Are there any limitation to the grafting so we could only graft a branch to another tree? Could we just use cell from the seed, or just a sprout, to graft onto the tree of the same species?
Tree grafting involves a rootstalk and a scion (part to be grafted onto the rootstalk). Here is a reference on the basics of grafting. Usually, this is done to combine the advantage of a strong or mature root system (from the rootstalk) with desired fruits or buds (produced by the scion). In this case, the roots of the scion plant might be sensitive, disease-prone, or just take a long time to develop (read more here). It is also possible to graft a scion onto the same variety of cultivar. Grafting refers to the joining of vascular cambium of a scion and a rootstock in such a way that they can share resources and continue to grow together (see previous links). As such, adding cells from a seed to a larger plant would not be grafting, because there wouldn't be that pre-established vascular tissue to connect with the vascular cambium of the rootstock. Additionally, a single sprout would not have a good chance of binding well to the vascular system of the rootstock (see link 2).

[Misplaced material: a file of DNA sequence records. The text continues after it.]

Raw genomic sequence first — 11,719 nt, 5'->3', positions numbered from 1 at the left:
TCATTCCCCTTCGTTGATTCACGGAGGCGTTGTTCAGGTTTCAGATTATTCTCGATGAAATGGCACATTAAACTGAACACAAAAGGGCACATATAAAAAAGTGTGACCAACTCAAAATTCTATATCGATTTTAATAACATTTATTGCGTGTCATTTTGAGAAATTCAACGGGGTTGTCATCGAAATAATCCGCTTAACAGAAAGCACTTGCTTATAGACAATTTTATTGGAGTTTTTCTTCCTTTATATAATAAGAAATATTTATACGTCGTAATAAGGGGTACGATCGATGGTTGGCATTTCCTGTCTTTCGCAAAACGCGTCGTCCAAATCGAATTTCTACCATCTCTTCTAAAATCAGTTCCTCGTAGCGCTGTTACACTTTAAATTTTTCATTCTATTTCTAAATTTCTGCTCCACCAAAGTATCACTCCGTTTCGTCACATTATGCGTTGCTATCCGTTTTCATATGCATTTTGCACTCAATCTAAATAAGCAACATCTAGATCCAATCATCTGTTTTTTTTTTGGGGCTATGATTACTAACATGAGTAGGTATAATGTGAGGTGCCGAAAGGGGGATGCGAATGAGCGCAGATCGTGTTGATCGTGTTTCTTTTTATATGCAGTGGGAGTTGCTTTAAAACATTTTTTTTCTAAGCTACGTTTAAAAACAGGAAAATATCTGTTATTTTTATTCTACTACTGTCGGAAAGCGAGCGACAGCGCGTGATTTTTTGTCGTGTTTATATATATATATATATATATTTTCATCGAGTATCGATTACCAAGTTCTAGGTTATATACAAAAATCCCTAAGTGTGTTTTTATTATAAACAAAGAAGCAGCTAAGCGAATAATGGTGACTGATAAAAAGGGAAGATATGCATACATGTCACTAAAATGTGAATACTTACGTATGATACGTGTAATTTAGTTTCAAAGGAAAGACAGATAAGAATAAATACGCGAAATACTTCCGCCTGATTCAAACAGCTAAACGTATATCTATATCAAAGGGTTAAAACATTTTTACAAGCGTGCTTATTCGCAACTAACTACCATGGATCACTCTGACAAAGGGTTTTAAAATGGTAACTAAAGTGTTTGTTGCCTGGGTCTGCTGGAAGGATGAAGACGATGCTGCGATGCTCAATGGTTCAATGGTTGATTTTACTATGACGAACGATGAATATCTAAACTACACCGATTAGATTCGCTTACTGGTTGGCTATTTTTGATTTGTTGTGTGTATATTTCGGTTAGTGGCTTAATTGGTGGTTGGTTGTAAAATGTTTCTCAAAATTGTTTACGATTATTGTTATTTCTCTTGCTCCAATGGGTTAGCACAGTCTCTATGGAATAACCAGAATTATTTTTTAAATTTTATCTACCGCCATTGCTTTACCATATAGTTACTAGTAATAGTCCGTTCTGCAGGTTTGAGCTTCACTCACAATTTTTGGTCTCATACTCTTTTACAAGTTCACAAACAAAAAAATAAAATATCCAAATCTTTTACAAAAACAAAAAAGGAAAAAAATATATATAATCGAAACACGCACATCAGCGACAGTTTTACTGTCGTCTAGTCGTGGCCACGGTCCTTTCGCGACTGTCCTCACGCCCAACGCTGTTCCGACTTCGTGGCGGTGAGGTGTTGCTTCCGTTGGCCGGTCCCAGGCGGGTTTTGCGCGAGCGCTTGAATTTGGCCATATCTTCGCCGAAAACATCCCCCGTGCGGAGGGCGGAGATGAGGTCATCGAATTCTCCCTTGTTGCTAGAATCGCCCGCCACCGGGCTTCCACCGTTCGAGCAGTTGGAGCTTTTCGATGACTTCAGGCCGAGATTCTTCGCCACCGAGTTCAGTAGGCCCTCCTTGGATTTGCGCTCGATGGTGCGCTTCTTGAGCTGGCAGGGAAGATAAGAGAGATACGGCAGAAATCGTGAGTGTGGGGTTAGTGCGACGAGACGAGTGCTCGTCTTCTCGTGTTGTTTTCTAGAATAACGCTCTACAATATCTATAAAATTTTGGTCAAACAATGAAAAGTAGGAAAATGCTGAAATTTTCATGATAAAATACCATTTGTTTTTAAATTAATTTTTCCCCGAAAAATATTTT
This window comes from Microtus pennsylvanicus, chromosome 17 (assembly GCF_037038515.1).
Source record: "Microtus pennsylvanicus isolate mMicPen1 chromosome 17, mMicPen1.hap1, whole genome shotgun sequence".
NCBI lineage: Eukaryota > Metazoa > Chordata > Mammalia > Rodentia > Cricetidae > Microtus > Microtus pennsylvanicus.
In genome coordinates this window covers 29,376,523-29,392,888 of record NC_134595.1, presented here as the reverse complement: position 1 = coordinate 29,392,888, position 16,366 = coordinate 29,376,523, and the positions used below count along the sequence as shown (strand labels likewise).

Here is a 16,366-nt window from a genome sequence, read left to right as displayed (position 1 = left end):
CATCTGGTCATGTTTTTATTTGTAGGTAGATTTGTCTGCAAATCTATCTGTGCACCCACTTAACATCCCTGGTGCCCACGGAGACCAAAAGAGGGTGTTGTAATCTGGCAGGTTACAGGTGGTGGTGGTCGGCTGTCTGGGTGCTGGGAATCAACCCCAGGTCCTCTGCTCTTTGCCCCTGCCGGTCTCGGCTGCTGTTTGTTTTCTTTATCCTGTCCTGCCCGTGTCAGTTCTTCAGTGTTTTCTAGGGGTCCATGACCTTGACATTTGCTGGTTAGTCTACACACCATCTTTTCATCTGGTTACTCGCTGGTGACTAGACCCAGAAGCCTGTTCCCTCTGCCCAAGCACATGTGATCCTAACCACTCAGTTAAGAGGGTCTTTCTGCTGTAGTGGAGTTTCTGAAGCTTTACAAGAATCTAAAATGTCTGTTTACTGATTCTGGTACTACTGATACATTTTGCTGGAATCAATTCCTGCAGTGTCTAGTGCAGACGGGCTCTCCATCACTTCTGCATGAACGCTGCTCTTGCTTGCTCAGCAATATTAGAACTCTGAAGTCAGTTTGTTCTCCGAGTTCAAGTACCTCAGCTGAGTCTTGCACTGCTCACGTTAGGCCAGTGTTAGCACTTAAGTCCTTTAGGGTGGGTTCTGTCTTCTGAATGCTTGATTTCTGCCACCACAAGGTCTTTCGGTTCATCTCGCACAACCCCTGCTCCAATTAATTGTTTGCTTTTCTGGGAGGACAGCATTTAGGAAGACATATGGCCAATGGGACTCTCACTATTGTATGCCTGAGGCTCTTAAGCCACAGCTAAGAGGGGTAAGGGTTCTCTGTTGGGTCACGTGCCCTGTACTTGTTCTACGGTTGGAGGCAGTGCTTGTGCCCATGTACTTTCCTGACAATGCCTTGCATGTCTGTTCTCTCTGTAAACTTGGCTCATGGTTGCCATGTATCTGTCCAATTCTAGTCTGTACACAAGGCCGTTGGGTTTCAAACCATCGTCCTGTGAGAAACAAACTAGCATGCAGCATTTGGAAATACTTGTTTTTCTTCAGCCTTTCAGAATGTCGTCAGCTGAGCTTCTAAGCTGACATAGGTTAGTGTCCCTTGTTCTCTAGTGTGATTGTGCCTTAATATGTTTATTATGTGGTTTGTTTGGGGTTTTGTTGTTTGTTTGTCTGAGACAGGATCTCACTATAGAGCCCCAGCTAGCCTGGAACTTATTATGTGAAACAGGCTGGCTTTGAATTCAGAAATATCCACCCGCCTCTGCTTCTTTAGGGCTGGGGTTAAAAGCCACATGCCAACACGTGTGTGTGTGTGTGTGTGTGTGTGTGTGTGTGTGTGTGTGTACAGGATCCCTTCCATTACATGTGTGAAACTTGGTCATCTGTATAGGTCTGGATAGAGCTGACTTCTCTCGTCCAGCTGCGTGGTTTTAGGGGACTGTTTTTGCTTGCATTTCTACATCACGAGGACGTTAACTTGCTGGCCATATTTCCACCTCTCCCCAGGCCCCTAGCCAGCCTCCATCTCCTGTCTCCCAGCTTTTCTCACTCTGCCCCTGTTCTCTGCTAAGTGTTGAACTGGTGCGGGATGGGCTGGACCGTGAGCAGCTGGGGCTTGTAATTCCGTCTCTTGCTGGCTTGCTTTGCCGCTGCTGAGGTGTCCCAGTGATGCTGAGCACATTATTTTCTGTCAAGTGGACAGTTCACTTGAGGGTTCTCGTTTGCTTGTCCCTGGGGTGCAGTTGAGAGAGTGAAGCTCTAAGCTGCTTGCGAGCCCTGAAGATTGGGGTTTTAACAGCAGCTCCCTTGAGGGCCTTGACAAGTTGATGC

If you are interested in reading more about different forms of (non-seed) propagation, this resource describes the why/when/and how of grafting and layering (another technique that might help you, if you're trying to propagate only one tree variety as indicated in your question), and there are many great resources on youtube about the basics.